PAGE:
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New Mexico State University

New Mexico State University

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With Imagination, Nature's Discards Make Great Crafts

LAS CRUCES -- It's fall in New Mexico. The weather is changing, leaves are piling up and holiday craft shows are being held almost every weekend. With nature as inspiration, creative crafters can transform garden trash into treasure.

"Making marketable crafts requires a little imagination and a quick eye for spotting resources and materials," said George Dickerson, horticulture specialist with New Mexico State University's Cooperative Extension Service . "These resources might include pine cones, pine needles, acorns, small seeds, pipe cleaners and a glue gun. With a little imagination, these materials can be made into a turkey for holiday decorations."

Collecting nature's discards can give crafters an inexpensive supply of unique materials. The devil's claw makes a great roadrunner, while lowly tumbleweeds can be tied together and flocked white to create snowmen. Dry corn shucks can be molded into dolls topped with dried corn silk for hair. Dry desert gourds can be sanded, painted and wired to make Christmas ornaments.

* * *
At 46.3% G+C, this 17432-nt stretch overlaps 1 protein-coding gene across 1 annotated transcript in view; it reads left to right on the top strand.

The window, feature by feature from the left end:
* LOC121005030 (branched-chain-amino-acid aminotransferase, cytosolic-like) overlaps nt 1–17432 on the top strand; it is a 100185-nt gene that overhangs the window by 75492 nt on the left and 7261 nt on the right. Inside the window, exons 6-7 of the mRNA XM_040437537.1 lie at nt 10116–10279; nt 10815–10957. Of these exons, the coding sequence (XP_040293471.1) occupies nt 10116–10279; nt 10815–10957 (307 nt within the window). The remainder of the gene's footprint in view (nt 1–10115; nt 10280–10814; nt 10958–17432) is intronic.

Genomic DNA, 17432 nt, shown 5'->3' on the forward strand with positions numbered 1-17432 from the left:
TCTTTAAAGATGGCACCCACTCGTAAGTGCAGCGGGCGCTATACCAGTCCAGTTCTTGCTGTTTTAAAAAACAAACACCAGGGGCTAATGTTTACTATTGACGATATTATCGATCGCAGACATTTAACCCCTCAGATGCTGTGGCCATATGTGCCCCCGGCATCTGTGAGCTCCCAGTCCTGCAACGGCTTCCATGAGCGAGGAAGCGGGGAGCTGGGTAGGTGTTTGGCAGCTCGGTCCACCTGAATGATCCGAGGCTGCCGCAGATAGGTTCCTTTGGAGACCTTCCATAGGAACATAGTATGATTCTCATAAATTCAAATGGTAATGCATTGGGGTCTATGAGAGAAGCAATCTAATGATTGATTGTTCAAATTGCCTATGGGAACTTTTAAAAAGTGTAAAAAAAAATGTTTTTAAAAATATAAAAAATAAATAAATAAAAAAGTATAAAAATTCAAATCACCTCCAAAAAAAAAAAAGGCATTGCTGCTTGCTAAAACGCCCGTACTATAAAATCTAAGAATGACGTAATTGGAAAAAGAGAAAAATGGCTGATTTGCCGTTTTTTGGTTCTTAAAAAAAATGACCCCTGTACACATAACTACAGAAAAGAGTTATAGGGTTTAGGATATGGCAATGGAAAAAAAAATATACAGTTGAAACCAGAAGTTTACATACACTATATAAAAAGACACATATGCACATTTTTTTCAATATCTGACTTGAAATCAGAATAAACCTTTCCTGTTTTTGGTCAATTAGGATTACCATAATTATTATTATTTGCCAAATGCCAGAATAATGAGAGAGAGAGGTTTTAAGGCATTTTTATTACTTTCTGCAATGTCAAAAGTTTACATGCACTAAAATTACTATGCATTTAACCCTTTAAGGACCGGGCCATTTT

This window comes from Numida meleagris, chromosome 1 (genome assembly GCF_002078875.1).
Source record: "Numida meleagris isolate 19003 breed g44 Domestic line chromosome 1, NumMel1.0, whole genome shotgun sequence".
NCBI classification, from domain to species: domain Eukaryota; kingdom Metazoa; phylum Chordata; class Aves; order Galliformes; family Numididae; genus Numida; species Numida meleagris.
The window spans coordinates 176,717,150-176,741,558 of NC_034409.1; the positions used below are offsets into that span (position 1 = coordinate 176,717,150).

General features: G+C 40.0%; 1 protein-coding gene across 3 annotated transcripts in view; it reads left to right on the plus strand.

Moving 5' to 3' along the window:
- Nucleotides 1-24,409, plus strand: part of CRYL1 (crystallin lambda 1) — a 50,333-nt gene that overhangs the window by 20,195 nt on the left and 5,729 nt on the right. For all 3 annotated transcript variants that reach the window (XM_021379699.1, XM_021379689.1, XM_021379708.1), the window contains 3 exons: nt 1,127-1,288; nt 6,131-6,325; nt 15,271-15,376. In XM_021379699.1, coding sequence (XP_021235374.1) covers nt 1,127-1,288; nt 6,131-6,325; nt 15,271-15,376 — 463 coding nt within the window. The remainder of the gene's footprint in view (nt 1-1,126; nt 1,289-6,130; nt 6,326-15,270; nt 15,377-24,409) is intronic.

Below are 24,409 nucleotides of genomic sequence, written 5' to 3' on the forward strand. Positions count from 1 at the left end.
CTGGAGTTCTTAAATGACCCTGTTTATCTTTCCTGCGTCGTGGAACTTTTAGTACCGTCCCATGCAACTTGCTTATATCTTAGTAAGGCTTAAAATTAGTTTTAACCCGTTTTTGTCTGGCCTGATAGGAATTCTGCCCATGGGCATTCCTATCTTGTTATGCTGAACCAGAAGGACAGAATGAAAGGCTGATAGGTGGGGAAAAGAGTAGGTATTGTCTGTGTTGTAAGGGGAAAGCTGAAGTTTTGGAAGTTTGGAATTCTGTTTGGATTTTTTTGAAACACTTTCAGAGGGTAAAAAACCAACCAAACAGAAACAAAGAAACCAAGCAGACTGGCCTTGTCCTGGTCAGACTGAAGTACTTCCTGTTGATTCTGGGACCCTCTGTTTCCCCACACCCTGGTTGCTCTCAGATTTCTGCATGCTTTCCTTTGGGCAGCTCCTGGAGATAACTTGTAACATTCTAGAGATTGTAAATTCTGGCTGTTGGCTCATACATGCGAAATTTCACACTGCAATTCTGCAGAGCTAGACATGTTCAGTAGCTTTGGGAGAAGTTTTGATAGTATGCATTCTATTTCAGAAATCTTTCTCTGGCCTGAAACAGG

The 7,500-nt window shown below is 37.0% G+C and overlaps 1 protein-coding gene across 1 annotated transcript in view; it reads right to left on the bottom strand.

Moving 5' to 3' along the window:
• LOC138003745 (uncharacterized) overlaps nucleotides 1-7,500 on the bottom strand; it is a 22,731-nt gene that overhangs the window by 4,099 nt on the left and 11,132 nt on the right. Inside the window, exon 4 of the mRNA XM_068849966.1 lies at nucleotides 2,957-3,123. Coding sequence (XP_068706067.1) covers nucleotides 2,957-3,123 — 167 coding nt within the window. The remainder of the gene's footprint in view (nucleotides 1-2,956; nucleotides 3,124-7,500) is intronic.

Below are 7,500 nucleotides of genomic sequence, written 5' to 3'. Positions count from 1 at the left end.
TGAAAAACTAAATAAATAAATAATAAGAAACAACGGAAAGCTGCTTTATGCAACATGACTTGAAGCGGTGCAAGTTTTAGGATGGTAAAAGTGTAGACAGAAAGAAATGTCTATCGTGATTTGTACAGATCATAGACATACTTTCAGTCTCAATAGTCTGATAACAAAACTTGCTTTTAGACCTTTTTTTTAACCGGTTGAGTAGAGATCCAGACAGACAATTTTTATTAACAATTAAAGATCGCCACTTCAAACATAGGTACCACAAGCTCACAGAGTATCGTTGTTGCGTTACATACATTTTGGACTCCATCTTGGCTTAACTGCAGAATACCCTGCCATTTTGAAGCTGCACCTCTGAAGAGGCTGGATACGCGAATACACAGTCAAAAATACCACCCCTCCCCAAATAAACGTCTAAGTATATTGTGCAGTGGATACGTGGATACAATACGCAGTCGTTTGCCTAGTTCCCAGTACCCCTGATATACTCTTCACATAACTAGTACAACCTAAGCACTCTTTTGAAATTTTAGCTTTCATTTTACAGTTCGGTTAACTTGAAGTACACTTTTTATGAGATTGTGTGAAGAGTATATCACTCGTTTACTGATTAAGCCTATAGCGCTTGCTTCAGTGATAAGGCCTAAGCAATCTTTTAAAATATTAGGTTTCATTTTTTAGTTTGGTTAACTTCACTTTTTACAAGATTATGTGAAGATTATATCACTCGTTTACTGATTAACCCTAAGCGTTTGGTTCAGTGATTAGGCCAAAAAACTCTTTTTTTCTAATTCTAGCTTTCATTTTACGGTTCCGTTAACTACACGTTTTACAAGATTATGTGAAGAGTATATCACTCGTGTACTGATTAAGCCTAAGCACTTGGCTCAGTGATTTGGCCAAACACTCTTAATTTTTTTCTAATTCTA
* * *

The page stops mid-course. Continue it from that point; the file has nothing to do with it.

"Corn dolls -- made of blue corn ears, shucks and gourds -- are popular at craft fairs," Dickerson said. "The ears are used as legs and arms and the shucks are molded to form the body. For the face, a gourd cut in half can be painted in kachina style and topped with feathers."

Decorative ristras can be created from a variety of materials, including corn, chile and garlic.

Moisten the leaves of ornamental corn and weave together into corn ristras. "This is particularly impressive using strawberry popcorn," he said. Adorn the top with teased corn husks and a ribbon.

For chile ristras, connect large or small dried chile pods together by the stems with string or floral wire, arranging the pods in a spiral to cover the string. "Ornamental corn or garlic can be added to the ristra for variety," Dickerson said.

Harvest wreaths also make their appearance during the fall season. The base of the wreath can be fashioned from dried grape or Virginia creeper vines. Hold the vines in place with floral wire, then decorate with pine cones, chile pods, garlic bulbs, small gourds, dried flowers, dried yucca pods or even dried okra pods. Secure items to the base with floral wire or glue.

"For Christmas wreaths, replace the vine base with evergreen limbs," he said. "Extra limbs from the bottom of a Christmas tree or even pruned limbs from holly or juniper hedges can be used." Decorate the wreath with pine cones, painted gourds or berries from pyracantha or other holly-type plants.